What I remember most about John Landis' 1981 comedy/horror classic,
An American Werewolf in London, is that its star, David
Naughton (most widely known at the time as the cute dancing Dr.
Pepper pitch boy) lost his commercial contract with Dr. Pepper
because he bared his white ass in the film. But I also have various
recollections of the original film (on which An American Werewolf
in Paris is loosely based) being wickedly funny and frightening
as hell. One could say the same of the latest entry into the werewolf
film category, but it would be a big, hairy lie.
Tom Hanks/David Naughton love-child Tom Everett Scott (That
Thing You Do) stars as Andy, the geekish, well-meaning sensitive
guy who saves beautiful maidens and unwittingly gets his ass chewed
by a werewolf, thus becoming one himself. Andy is part of some
ridiculous macho excursion on which he and his travel buddies,
Brad (Vince Vieluf) and Chris (Phil Buckman) try to out-do each
other in increasingly stupid displays of manhood. Andy's pièce
de résistance, it turns out, is to bungee jump from the
Eiffel Tower at night. Enter the beautiful and mysterious Serafine
(Julie Delpy) who happens to be bent on killing herself by jumping
off the Eiffel Tower sans bungee cord. Andy tries unsuccessfully
to convince her that life is worth living and winds up jumping
after her in the first of two ridiculous rescue scenes. He manages
to grab her ankle just before impact, laying her to rest on the
ground just before snapping back up, courtesy of his bungee cord,
and bouncing his head (for the first of many hilarious bonks)
on a steel girder.
From here, Andy drags his friends on a madcap search for "the
perfect girl," only to be alternately snubbed and teased.
On the stooges' second visit to Serafine's manor, they meet up
with Claude, quite obviously a werewolf, who invites them to a
party at Club de la Lune (get it?). They go (Brad leaves before
the fun begins for some inexplicable reason), get locked in with
a bunch of other stupid Americans and puking French transients
and, just before the gracious hosts transform into gracious, flesh-eating
werewolves, Serafine shows up sending Andy running for his life
down the sewer. Dipshit Chris follows but is quickly disposed
of. Andy makes it out alive but not before being bitten.
When he awakens, Andy finds himself
in Serafine's home where she tries to explain to him that he is
werewolf by taking her shirt off and
offering him a glass of pureed human hearts. Hell, if a shirtless
Julie Delpy told me I was a friggin' midget, I'd do my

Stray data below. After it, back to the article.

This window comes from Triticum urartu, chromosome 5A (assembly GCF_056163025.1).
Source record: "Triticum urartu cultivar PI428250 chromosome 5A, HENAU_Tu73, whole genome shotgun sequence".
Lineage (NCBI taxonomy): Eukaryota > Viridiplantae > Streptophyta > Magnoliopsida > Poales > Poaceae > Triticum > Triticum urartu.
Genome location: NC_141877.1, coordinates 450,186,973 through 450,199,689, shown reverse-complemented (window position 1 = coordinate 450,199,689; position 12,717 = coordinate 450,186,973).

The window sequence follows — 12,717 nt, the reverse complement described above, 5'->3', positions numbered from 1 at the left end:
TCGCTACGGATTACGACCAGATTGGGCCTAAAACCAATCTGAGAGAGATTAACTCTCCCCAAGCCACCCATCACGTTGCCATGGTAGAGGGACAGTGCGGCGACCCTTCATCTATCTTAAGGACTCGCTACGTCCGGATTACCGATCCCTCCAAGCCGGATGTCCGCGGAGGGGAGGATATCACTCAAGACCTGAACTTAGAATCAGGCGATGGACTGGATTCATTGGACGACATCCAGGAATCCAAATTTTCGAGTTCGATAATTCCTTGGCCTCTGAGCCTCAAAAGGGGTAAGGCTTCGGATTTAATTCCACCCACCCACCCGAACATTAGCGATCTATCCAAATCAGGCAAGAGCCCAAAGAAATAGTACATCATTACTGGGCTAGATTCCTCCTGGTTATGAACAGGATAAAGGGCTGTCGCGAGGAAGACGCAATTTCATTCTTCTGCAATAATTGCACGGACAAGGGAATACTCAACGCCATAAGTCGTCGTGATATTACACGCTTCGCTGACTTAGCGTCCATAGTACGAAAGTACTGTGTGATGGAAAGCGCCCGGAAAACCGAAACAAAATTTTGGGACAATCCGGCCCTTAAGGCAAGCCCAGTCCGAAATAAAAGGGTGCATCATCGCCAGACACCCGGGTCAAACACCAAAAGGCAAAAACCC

best to look as short as possible. Andy, though, is not so easily
convinced and flees. It isn't until he actually turns into a werewolf
that he believes he is one, a period during which he kills a bimbo
and one of the film's countless bumbling cops.
By now, Andy's undead friend Chris and the bimbo are appearing
to him on a regular basis, urging him to kill the werewolves that
have doomed them to walk the earth until the perpetrating creatures
are dead. Problem is, Andy is the perpetrating creature
in the bimbo's case, and he's just not ready to die--at least
not until he kills Serafine and eats her heart to make himself
human again, which he doesn't particularly want to do, either.
When Andy is kidnapped by Claude and his gang of thugs, Serafine
rescues him once again, and the horror of a weak subplot begins.
As it turns out, Serafine's half-mangled father has been working
on a serum intended to prevent the transformation from beautiful
French girl to hairy-ass wolf-thing. But the serum works in reverse,
causing instant transformation. Claude and his legion of doom
steal the samples and arrange another "party" for "Americans
only." Naturally, the "good" werewolves, Andy and
Serafine, show up to try to prevent the feast. A few bumbling
cops, more sewer footage and head bonks later, Andy is faced with
either killing Serafine or enabling more sewer footage. He chooses
the latter and eventually winds up on a subway car with Claude.
Much gnarling and gnashing ensues.
I won't give away the ending, but trust me when I say it's pretty
stupid. An American Werewolf in Paris has its moments,
but it pales in comparison to the original. Far less attention
is paid here to the actual transformation from human to werewolf,
scenes that made the London version visually stunning. The subtle
humor employed in the original--Naughton's undead sidekick
appears in various states of decomposition, body parts falling
off--has been reduced to slapstick nonsense in this one to the
extent that it makes one embarrassed for the film's actors. An
American Werewolf in Paris isn't all bad, but it's quite a
bit more like watching the Keystone Cops chase the Three Stooges
down the sewers of Paris than it is like watching a horror film.
A disappointment to say the least.